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Showing posts from January, 2018

Week One: Visio Divina.

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To start off my 'Journey with the Spiritual Disciplines,' I thought I'd flip through the Table of Contents in Calhoun's Spiritual Disciplines Handbookto see which disciplines stood out to me. After making a list of about twenty, I asked myself, "Which would be a fun one to start with?" I read some of the descriptions, then decided to begin with one that was unfamiliar to me - "visio divina." Visio divina is a Latin term, translated in English to "divine seeing." Sounds a bit mystic, eh? However, I realized it's actually quite a down-to-earth discipline. Calhoun describes visio divina as "a way to pray with the eyes," referencing the historical fact that "for centuries church has put icons, the cross, stained glass, mosaics, art and statues in churches as invitations to pray with the eyes" (Calhoun, pg. 47).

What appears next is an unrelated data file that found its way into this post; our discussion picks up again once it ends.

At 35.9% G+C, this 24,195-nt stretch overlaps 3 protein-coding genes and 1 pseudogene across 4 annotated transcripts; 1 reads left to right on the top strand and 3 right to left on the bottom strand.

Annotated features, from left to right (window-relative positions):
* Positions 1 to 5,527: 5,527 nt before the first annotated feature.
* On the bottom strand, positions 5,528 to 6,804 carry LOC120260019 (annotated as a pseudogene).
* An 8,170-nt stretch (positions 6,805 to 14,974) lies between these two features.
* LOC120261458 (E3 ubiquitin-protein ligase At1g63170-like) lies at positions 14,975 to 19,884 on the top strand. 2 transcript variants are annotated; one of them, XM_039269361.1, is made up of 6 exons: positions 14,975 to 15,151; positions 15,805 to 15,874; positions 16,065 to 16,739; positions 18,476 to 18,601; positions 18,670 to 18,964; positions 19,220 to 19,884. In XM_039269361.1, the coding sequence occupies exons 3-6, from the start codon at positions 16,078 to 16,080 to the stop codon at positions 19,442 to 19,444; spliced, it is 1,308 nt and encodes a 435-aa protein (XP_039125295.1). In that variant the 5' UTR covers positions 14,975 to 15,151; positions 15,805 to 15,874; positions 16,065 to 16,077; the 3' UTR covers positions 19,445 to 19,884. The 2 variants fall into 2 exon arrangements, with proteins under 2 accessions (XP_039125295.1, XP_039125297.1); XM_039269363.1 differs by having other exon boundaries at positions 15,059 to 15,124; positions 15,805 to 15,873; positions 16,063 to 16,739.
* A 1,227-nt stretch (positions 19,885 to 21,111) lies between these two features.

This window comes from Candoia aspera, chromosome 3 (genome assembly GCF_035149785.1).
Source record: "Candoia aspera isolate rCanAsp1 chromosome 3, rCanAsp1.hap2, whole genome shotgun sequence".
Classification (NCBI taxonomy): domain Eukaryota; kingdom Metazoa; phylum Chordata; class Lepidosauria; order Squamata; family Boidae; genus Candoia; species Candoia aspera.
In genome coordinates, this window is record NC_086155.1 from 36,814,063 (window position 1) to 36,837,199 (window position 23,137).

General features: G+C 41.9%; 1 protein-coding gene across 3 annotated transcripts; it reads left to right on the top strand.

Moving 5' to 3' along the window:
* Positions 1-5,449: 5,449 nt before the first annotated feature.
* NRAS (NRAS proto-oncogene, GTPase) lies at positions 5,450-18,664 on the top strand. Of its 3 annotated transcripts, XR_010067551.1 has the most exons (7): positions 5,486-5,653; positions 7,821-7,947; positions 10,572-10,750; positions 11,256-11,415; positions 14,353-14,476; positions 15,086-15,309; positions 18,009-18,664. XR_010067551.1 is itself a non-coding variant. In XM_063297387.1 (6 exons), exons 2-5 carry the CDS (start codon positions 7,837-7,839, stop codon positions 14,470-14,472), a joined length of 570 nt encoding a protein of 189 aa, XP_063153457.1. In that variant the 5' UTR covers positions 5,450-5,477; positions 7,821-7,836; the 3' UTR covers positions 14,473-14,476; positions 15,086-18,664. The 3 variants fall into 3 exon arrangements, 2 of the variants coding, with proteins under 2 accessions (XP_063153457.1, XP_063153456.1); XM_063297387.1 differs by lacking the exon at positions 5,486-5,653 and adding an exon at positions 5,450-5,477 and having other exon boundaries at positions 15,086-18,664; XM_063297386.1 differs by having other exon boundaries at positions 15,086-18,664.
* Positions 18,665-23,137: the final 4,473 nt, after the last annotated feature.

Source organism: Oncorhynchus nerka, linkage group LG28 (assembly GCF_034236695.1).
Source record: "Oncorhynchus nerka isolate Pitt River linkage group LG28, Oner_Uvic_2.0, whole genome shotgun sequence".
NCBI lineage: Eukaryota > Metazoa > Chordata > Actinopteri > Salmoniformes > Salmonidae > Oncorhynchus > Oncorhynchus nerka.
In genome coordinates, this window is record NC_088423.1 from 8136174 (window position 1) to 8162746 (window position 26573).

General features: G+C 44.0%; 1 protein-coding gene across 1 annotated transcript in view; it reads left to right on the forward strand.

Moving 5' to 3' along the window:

I contend that Henri Nouwen (in You are the Beloved) describes the physicality of this kind of spiritual disci…

A Journey with the Spiritual Disciplines.

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Before I begin, I'd like to thank my dear friend and mentor, Diane Awbrey, for encouraging me two years ago to venture on this blog project. 

As you may know, I've been a student at Gordon-Conwell Theological Seminary the past year and half, with one more semester until I graduate with an M.A. in Spiritual Formation.  Over this Christmas break and J-term, I realized that I have not consciously practiced any spiritual disciplines – not only in my seminary career but in my entire life.  Ironically, I've gotten so caught up reading about ways to deepen my relationship with Christ that I've neglected to actually put into practice what I've learned. I've fangirled over the Christian mystics, monks, and nuns I've learned about because of the ways they practiced daily, deep reverence of God, but I have regretfully declined participating in the kinds of spiritual disciplines they lived every day. Why? I think it's because spiritual disciplines take hardwork and